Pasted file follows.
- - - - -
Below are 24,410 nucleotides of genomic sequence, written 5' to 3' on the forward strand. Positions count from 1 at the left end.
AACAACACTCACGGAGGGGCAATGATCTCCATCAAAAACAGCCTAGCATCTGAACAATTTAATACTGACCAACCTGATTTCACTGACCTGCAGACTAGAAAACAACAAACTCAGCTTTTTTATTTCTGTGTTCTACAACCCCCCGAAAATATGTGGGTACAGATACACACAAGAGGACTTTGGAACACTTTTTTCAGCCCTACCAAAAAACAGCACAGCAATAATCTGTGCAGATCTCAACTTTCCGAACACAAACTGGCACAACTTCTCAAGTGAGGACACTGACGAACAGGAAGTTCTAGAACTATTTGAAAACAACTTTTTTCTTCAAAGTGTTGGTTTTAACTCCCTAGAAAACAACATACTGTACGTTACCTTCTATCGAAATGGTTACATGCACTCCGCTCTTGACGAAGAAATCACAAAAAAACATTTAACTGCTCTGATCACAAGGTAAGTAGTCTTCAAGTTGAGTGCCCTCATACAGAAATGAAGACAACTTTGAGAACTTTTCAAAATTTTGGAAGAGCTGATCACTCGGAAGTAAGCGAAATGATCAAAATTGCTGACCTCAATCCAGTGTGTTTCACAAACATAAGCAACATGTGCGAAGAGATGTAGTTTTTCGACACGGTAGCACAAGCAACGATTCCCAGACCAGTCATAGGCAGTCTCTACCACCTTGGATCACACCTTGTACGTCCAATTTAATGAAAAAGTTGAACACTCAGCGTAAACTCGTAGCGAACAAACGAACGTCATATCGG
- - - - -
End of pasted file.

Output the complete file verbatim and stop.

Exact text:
Below are 24,410 nucleotides of genomic sequence, written 5' to 3' on the forward strand. Positions count from 1 at the left end.
AACAACACTCACGGAGGGGCAATGATCTCCATCAAAAACAGCCTAGCATCTGAACAATTTAATACTGACCAACCTGATTTCACTGACCTGCAGACTAGAAAACAACAAACTCAGCTTTTTTATTTCTGTGTTCTACAACCCCCCGAAAATATGTGGGTACAGATACACACAAGAGGACTTTGGAACACTTTTTTCAGCCCTACCAAAAAACAGCACAGCAATAATCTGTGCAGATCTCAACTTTCCGAACACAAACTGGCACAACTTCTCAAGTGAGGACACTGACGAACAGGAAGTTCTAGAACTATTTGAAAACAACTTTTTTCTTCAAAGTGTTGGTTTTAACTCCCTAGAAAACAACATACTGTACGTTACCTTCTATCGAAATGGTTACATGCACTCCGCTCTTGACGAAGAAATCACAAAAAAACATTTAACTGCTCTGATCACAAGGTAAGTAGTCTTCAAGTTGAGTGCCCTCATACAGAAATGAAGACAACTTTGAGAACTTTTCAAAATTTTGGAAGAGCTGATCACTCGGAAGTAAGCGAAATGATCAAAATTGCTGACCTCAATCCAGTGTGTTTCACAAACATAAGCAACATGTGCGAAGAGATGTAGTTTTTCGACACGGTAGCACAAGCAACGATTCCCAGACCAGTCATAGGCAGTCTCTACCACCTTGGATCACACCTTGTACGTCCAATTTAATGAAAAAGTTGAACACTCAGCGTAAACTCGTAGCGAACAAACGAACGTCATATCGG